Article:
Use this search box to find articles that have run in our newspapers over the last several years.

Agawam resident hopes to patent new invention

Agawam resident Ken Bihler (left)has been working with Invent-Tech to patent a product that he came up with after he and his dog Luna had run-ins with other dogs in the park. He said that his invention, the Security Leash, makes him feel safer while walking Luna in parks. Details of the product cannot yet be released because it is still in the patent process.
By Michelle Kealey

Staff Writer

AGAWAM After trying a variety of different ways to keep other dogs away while walking his dog Luna in the park, Ken Bihler came up with the Security Leash and is currently working with Invention Technologies, Inc. (Invent-Tech) to market his invention to companies who may be interested in licensing and developing the product.

Bihler, a retired postal worker and Vietnam veteran, lives in Agawam.

Although details of the Security Leash cannot be released at this time because the invention is still in the patent process, Bihler shared how he came up with the idea.

He developed the idea three years ago and decided to pursue it about six months ago.

He explained that he usually walks Luna, who is a Terrier and Chihuahua mix, in parks such as Robinson State Park in Agawam or Mittineague Park in West Springfield.

He said that, on average, he tends to see joggers with dogs that are not on leashes.

"Most dogs are friendly, but I don't trust any animal that is not on a leash," Bihler said. "When you have a small pet, you are afraid to walk in a state park or anywhere people have dogs running loose."

About three years ago, he was walking his dog when a larger, un-leashed dog approached him and Luna.

He said that Luna and the larger dog began fighting.

He said that his veterinarian explained to him that smaller dogs may become a little aggressive when on a leash and around other dogs because they feel threatened and that they can't escape.

"The two got into it and I had no means to separate [them] so I stuck my arm in," he said, explaining that he was bitten by his own dog in the process and the bite drew blood.

He added that he became angry because people are supposed to have their dogs on a leash or have control of the animal.

He said that he has had an un-leashed dog approach him a number of times.

After that incident, he tried a number of tactics to keep other animals away. At first, he started to take a water pistol with him on his walks to see if water would scare the un-leashed dogs away if they approached him.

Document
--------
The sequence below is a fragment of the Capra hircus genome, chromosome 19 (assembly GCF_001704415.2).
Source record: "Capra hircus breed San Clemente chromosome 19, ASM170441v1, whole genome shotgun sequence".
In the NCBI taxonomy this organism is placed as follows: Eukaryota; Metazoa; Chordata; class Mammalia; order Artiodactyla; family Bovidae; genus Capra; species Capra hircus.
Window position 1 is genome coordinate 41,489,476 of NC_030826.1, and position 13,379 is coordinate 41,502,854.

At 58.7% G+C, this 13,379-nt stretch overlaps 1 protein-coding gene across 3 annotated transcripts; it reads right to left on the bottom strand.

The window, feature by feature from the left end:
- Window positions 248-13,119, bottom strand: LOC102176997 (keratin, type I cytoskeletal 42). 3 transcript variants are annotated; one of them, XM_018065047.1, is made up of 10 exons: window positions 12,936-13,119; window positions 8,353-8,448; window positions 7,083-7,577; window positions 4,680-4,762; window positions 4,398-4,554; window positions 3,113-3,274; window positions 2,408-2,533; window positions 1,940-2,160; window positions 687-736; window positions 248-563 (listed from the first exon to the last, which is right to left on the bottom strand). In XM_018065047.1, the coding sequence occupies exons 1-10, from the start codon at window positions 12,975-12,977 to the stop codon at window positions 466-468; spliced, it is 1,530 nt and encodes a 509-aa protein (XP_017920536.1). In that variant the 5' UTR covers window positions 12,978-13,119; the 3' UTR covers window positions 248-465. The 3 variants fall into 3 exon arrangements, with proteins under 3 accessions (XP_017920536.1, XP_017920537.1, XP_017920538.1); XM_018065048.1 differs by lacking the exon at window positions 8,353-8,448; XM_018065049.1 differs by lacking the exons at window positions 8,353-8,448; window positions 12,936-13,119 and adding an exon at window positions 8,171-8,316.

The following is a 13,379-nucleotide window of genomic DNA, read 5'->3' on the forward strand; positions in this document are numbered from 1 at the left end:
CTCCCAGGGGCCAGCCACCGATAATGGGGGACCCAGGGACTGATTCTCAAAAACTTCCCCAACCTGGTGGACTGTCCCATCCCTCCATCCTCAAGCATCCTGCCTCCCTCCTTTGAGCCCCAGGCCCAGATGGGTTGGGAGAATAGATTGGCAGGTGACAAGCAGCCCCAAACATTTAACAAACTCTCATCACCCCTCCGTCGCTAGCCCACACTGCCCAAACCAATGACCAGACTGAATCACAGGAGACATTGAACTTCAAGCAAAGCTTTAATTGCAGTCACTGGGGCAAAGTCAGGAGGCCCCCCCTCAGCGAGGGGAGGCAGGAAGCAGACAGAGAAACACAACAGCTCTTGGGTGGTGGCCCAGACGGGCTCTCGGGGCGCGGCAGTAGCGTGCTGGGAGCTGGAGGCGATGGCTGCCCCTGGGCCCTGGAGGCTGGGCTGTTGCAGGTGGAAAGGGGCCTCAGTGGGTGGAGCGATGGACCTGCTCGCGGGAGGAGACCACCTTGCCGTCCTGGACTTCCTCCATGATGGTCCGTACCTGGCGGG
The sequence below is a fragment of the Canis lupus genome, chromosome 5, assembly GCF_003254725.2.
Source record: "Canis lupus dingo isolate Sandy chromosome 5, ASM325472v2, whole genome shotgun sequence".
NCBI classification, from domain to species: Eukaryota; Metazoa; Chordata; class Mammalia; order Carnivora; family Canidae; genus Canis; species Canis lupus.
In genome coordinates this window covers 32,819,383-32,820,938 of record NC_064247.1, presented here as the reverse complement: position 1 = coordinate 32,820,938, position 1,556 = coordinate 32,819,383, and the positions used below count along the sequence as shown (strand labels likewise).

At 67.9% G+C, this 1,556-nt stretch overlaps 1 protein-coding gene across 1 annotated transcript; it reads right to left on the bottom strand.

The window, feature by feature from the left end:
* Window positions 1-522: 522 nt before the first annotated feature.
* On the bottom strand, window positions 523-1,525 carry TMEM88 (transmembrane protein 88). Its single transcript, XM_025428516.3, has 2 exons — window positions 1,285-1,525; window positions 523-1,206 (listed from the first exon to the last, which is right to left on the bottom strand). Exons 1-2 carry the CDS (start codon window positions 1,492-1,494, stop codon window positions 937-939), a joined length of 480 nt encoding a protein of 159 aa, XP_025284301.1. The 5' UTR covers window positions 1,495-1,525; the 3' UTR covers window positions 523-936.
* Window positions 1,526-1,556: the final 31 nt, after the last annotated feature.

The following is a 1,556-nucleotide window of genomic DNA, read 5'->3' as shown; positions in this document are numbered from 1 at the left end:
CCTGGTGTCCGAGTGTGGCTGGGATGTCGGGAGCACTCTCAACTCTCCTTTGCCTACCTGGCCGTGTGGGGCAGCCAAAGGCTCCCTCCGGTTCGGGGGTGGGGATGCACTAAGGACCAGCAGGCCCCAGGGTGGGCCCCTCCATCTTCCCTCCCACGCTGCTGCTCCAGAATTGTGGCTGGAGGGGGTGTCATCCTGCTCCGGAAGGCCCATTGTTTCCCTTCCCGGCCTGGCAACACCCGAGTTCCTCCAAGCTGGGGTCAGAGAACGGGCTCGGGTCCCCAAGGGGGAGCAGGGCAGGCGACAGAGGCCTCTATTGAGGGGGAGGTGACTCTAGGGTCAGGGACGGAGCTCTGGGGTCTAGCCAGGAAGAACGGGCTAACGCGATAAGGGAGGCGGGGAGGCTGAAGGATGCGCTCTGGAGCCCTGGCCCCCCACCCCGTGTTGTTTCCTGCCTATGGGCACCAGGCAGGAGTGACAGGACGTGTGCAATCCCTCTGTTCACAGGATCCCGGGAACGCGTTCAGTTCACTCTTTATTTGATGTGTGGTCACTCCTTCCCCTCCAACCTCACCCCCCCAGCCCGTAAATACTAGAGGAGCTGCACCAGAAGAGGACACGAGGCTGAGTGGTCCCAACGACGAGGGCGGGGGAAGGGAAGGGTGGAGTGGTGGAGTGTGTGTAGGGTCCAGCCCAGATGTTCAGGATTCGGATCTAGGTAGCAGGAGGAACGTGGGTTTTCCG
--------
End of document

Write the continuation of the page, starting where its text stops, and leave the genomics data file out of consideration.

"I do love animals and I want to make sure that I don't hurt the other animal," he said.

He also said that he purchased a sonic device and his wife obtained a license for mace, but decided he did not want to harm an animal with it.

After trying a variety of things, he put two items that already exist together to create the Security Leash.

He created the new item three years ago and decided to try to market it about six months ago when he called Invent-Tech.

"I talked to the vet, and he said it was a good idea," he said. "When people see me with it, they ask where I got it."

He said that he contacted Invent-Tech after watching the commercial on TV and he is now "on a roll with this thing."

He said that he can now go outside and walk his dog without the fear of another dog approaching.

He explained that since inventing the Security Leash, he has had a few dogs approach him and it has kept them away.

"I just want to walk my dog without fear," he said.

He said that about a year ago, he had another run-in with an un-leashed dog and said that he was glad he had his Security Leash with him at the time. That was before he called Invent-Tech.

He added that he wanted to call to have his idea patented before someone else thought of the idea.

Bihler said that Invent-Tech has been "very good and very detailed" and are "running with the idea because they feel it is marketable."

He explained that Invent-Tech had a designer draw up plans for his idea and has been showing it to a variety of companies who may be interested in licensing and producing the product.

According to Bihler, Invent-Tech takes the ideas and prototypes to six trade shows throughout the year to market them to companies. The country also markets products globally through its website.

"They are careful that the confidentiality stays there," he said. "They are really interested in working with me and I am really surprised at what the company has done for me."

Bihler said that the security leash would probably cost somewhere between $15 and $30.

He is hoping to have his invention available to the public soon.

"Everyone says you can't invent a new mouse trap. They're wrong," he said. "There is still room to do a lot more if you have an idea. If you think it will work, go for it."